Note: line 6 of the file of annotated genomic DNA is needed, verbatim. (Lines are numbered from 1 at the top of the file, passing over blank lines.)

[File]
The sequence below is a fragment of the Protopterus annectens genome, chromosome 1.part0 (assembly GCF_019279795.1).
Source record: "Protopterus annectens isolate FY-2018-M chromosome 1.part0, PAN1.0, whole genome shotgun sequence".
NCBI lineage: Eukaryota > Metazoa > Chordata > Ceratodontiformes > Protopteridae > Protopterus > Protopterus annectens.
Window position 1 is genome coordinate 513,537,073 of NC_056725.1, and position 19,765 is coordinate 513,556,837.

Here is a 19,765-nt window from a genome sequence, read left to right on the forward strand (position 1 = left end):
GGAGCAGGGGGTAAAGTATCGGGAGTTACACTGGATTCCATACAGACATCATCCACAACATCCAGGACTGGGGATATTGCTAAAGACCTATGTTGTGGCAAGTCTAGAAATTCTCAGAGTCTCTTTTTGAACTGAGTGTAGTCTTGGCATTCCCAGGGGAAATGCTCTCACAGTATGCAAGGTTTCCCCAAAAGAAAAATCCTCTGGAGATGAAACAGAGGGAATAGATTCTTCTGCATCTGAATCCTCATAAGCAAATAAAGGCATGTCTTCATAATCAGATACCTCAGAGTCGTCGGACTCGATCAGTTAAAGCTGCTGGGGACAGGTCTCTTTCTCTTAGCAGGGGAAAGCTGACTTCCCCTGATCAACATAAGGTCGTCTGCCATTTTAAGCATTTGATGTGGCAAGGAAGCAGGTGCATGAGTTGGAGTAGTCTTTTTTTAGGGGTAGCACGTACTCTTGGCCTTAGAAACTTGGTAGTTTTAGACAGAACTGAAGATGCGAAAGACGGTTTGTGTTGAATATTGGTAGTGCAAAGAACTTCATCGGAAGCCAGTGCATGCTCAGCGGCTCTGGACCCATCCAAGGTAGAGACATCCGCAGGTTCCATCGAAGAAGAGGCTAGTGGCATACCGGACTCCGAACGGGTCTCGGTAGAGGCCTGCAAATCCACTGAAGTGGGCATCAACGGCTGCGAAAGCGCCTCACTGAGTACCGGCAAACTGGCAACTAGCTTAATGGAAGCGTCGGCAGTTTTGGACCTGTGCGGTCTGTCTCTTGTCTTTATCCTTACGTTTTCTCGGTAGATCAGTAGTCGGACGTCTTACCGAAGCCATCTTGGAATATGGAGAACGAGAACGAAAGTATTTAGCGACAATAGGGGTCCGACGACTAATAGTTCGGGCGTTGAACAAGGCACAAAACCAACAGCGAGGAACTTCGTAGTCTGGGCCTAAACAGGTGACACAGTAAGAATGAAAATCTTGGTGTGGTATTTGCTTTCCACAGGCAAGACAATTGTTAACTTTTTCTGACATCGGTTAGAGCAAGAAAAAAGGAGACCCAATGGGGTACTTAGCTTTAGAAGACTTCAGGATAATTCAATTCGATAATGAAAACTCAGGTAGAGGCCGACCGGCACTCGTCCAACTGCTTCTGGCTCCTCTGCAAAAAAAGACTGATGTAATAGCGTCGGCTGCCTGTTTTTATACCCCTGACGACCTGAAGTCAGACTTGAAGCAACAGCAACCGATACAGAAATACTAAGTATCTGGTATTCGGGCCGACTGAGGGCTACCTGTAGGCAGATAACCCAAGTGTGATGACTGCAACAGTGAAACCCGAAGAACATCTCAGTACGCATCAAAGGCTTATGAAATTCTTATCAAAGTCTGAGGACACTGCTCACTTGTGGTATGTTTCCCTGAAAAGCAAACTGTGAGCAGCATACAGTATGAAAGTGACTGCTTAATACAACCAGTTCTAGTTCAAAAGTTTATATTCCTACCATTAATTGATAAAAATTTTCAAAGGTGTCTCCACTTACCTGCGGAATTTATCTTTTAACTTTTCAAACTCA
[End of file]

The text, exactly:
GGAGCAGGGGGTAAAGTATCGGGAGTTACACTGGATTCCATACAGACATCATCCACAACATCCAGGACTGGGGATATTGCTAAAGACCTATGTTGTGGCAAGTCTAGAAATTCTCAGAGTCTCTTTTTGAACTGAGTGTAGTCTTGGCATTCCCAGGGGAAATGCTCTCACAGTATGCAAGGTTTCCCCAAAAGAAAAATCCTCTGGAGATGAAACAGAGGGAATAGATTCTTCTGCATCTGAATCCTCATAAGCAAATAAAGGCATGTCTTCATAATCAGATACCTCAGAGTCGTCGGACTCGATCAGTTAAAGCTGCTGGGGACAGGTCTCTTTCTCTTAGCAGGGGAAAGCTGACTTCCCCTGATCAACATAAGGTCGTCTGCCATTTTAAGCATTTGATGTGGCAAGGAAGCAGGTGCATGAGTTGGAGTAGTCTTTTTTTAGGGGTAGCACGTACTCTTGGCCTTAGAAACTTGGTAGTTTTAGACAGAACTGAAGATGCGAAAGACGGTTTGTGTTGAATATTGGTAGTGCAAAGAACTTCATCGGAAGCCAGTGCATGCTCAGCGGCTCTGGACCCATCCAAGGTAGAGACATCCGCAGGTTCCATCGAAGAAGAGGCTAGTGGCATACCGGACTCCGAACGGGTCTCGGTAGAGGCCTGCAAATCCACTGAAGTGGGCATCAACGGCTGCGAAAGCGCCTCACTGAGTACCGGCAAACTGGCAACTAGCTTAATGGAAGCGTCGGCAGTTTTGGACCTGTGCGGTCTGTCTCTTGTCTTTATCCTTACGTTTTCTCGGTAGATCAGTAGTCGGACGTCTTACCGAAGCCATCTTGGAATATGGAGAACGAGAACGAAAGTATTTAGCGACAATAGGGGTCCGACGACTAATAGTTCGGGCGTTGAACAAGGCACAAAACCAACAGCGAGGAACTTCGTAGTCTGGGCCTAAACAGGTGACACAGTAAGAATGAAAATCTTGGTGTGGTATTTGCTTTCCACAGGCAAGACAATTGTTAACTTTTTCTGACATCGGTTAGAGCAAGAAAAAAGGAGACCCAATGGGGTACTTAGCTTTAGAAGACTTCAGGATAATTCAATTCGATAATGAAAACTCAGGTAGAGGCCGACCGGCACTCGTCCAACTGCTTCTGGCTCCTCTGCAAAAAAAGACTGATGTAATAGCGTCGGCTGCCTGTTTTTATACCCCTGACGACCTGAAGTCAGACTTGAAGCAACAGCAACCGATACAGAAATACTAAGTATCTGGTATTCGGGCCGACTGAGGGCTACCTGTAGGCAGATAACCCAAGTGTGATGACTGCAACAGTGAAACCCGAAGAACATCTCAGTACGCATCAAAGGCTTATGAAATTCTTATCAAAGTCTGAGGACACTGCTCACTTGTGGTATGTTTCCCTGAAAAGCAAACTGTGAGCAGCATACAGTATGAAAGTGACTGCTTAATACAACCAGTTCTAGTTCAAAAGTTTATATTCCTACCATTAATTGATAAAAATTTTCAAAGGTGTCTCCACTTACCTGCGGAATTTATCTTTTAACTTTTCAAACTCA